Ms. Young’s ideas weren’t the only revolutionary thing about her. At the time, most employers offered severance packages to pregnant women on the assumption that they would never return to work after giving birth. When she was expecting and insisting on her first child in 1963, Gray Advertising had to invent her first maternity policy.
The company clearly thought it was worth it. In 1983, when a global recession forced the advertising industry to cut research budgets, Gray went the other way and founded an entire research subsidiary, Gray Strategic Marketing, with Ms. Young as president. She garnered a long list of Fortune 500 customers, including General Motors whom she hired in 1988 as vice president of consumer market development.
Almost immediately, she urged her new employer to invest in China and later moved to Shanghai to oversee the development of a billion-dollar joint venture with SAIC Motor, a Chinese company, to build Buicks.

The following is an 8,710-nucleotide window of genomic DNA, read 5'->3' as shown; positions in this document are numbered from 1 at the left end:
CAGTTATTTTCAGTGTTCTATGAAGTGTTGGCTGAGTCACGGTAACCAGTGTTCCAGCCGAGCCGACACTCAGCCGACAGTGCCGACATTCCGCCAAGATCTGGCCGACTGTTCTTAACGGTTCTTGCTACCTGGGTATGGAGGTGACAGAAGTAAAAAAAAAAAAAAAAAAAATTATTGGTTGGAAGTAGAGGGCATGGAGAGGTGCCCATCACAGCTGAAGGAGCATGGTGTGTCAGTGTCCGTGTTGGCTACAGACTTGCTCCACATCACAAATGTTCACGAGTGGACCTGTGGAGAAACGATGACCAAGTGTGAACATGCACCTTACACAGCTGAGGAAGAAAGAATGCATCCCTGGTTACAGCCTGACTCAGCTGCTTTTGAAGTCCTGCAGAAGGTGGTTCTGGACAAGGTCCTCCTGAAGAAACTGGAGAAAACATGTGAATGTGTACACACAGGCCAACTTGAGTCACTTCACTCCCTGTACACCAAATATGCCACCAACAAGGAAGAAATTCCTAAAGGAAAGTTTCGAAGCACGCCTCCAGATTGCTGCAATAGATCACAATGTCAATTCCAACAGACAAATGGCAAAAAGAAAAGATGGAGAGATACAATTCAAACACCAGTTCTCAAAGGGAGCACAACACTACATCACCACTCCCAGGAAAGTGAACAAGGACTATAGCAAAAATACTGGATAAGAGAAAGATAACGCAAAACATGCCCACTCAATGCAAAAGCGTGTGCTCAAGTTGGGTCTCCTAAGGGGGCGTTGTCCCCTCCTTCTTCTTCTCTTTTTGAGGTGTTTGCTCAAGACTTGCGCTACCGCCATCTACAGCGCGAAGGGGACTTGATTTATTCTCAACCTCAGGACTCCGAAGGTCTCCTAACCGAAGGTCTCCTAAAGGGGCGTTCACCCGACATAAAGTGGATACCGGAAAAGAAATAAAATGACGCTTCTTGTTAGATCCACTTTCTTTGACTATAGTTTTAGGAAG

For Ms. Young, many American companies failed to see the size of the cultural differences between the two countries and the ability to bridge them. She encouraged GM to expand its executives’ contact with the Chinese language and society through education and cultural exchanges, which they would later highlight in their artistic work.
As she continued to lead GM’s expansion in Asia, she became increasingly involved in cultural and charitable causes. After the Tiananmen Square massacre in 1989, Ms. Young, along with other prominent Chinese-Americans, including Yo-Yo Ma and IM Pei, founded the 100-member Committee, a group dedicated to shaping the Trans-Pacific Dialogue. She was the first chairperson, a position she also held at a spin-off organization, the US-China Cultural Institute.